Huyghe has, in fact, compared the garden to the factory—each a form of diurnal and ever-shifting reproduction. The bees always do the same thing, but they pollinate their environment, and therein lies the task that Huyghe assigns to art. The exhibition proceeds through a cross-breeding of art by nature, of the human by the animal, of the image by the biological and geologic. It is a space of literal coexistence and interspecies relationships. Perhaps this is why Huyghe is so devoted to the aquarium, an artificial crucible of the living and nonliving. In his tanks (two are displayed within the show) are immersed fish, crustaceans, a hermit crab nestled in a Brancusi sculpture, fragments of rock, and the like. “I explore the equivalence that can exist between what unfolds within the aquarium and an emotion or a situation experienced by the one on the outside,” Huyghe explains.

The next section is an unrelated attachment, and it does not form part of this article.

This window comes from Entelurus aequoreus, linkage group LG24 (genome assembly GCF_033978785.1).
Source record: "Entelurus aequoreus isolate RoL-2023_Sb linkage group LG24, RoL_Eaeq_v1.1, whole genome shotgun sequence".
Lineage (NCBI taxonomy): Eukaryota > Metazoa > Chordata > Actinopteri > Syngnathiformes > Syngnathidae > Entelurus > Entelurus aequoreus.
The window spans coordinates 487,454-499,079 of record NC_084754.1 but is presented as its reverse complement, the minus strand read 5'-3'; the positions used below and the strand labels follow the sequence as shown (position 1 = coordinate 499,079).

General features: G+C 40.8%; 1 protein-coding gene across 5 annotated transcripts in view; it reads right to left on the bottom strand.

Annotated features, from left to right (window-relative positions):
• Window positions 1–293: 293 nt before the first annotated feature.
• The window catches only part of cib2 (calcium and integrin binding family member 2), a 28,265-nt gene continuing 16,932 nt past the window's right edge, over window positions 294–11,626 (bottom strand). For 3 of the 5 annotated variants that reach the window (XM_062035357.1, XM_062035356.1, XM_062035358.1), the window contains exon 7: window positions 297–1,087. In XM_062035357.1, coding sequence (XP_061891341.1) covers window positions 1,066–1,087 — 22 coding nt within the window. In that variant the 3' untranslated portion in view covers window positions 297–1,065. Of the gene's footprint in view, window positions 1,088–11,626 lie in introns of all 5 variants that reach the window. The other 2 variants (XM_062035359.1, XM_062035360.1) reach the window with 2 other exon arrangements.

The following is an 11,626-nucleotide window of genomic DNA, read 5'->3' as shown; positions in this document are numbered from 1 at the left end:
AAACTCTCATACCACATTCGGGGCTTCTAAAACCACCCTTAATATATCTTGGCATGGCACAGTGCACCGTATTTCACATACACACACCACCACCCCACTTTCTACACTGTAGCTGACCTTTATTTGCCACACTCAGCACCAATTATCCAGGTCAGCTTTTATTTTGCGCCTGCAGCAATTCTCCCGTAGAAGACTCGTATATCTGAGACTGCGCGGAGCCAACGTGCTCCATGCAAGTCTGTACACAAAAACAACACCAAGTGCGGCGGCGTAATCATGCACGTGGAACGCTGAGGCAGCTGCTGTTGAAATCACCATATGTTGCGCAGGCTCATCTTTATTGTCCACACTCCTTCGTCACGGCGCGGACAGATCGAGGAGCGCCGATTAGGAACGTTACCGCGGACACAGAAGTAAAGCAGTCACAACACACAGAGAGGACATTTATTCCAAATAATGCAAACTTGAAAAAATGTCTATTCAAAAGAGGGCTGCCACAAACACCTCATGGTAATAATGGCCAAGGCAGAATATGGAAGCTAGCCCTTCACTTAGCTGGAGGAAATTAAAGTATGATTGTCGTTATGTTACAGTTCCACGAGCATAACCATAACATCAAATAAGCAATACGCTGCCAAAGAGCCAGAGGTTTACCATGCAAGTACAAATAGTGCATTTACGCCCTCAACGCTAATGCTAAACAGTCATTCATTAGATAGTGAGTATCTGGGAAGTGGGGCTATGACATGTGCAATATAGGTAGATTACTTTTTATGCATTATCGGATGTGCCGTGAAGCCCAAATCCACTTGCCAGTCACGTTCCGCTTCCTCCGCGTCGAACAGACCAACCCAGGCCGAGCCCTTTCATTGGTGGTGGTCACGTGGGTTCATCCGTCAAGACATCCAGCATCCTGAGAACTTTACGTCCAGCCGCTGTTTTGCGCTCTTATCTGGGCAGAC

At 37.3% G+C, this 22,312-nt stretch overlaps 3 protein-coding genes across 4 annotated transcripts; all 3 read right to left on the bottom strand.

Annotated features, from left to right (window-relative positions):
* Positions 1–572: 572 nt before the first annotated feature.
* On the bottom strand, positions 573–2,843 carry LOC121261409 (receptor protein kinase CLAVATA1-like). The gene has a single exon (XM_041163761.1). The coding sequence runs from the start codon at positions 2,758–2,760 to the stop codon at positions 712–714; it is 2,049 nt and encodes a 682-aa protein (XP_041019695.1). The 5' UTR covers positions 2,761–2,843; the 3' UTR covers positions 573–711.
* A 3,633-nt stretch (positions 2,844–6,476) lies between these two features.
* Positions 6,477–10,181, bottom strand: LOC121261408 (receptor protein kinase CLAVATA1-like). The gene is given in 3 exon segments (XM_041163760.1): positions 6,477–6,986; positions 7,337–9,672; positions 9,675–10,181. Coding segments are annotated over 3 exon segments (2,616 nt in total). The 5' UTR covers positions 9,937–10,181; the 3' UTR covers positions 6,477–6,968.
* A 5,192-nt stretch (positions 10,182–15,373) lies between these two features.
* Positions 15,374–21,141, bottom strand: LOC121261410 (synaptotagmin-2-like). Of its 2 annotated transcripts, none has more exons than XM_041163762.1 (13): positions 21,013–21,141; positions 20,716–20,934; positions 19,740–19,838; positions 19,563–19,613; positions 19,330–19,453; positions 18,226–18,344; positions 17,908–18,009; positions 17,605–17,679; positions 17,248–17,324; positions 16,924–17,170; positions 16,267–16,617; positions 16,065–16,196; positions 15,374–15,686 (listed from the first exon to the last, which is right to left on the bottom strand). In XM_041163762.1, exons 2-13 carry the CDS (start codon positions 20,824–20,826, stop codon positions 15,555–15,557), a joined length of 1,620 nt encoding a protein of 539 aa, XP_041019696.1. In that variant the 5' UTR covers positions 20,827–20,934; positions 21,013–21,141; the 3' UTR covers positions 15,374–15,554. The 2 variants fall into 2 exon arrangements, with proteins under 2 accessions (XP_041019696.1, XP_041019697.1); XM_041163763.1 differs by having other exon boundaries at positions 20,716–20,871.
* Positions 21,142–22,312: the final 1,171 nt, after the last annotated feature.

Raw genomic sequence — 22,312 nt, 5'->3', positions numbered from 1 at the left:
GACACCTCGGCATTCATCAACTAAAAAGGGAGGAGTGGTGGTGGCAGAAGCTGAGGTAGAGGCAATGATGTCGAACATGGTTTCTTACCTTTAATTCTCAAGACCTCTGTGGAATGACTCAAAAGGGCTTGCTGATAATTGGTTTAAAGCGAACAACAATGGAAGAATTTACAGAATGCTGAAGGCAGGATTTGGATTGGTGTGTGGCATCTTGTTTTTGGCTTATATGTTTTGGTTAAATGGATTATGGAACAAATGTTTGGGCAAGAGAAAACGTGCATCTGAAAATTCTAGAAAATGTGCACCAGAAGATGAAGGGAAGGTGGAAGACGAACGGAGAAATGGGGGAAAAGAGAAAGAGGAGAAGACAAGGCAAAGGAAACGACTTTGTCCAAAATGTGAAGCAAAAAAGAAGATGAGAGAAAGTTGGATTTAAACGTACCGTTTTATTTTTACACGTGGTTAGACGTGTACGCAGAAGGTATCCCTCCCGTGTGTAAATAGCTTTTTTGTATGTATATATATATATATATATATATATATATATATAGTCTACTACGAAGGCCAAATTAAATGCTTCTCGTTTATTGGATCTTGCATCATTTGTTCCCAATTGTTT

A museum is a structure that separates the living from the frozen, culture from nature. But here, the rising vapor, drips of water, and crawling insects all precipitate an uncontrollable realm that defies the museal order. The visitor becomes a “wild witness,” in Huyghe’s words: In contrast to the spectacular orchestration of the amusement park, the exhibition can be traversed only randomly, so that no visitor can be certain of perceiving every element of the show, and none will experience it in the same way twice. The scrivener noting his impressions during the opening (the writer Thomas Clerc); the bailiff stating the identity of each visitor’s arrival (Name Announcer, 2011); the dog with the pink leg and the performer wearing the glowing LED mask previously worn by the characters in The Host and the Cloud; the ice skater reenacting the ice skater seen in A journey that wasn’t, 2005; the ants; the bees—all are ways of populating an exhibition, of creating a phantasmatic field in which every state of material (liquid, solid, gas; animal, vegetable, mineral) is redistributed and in which our ideas of sculpture and of time are blown apart.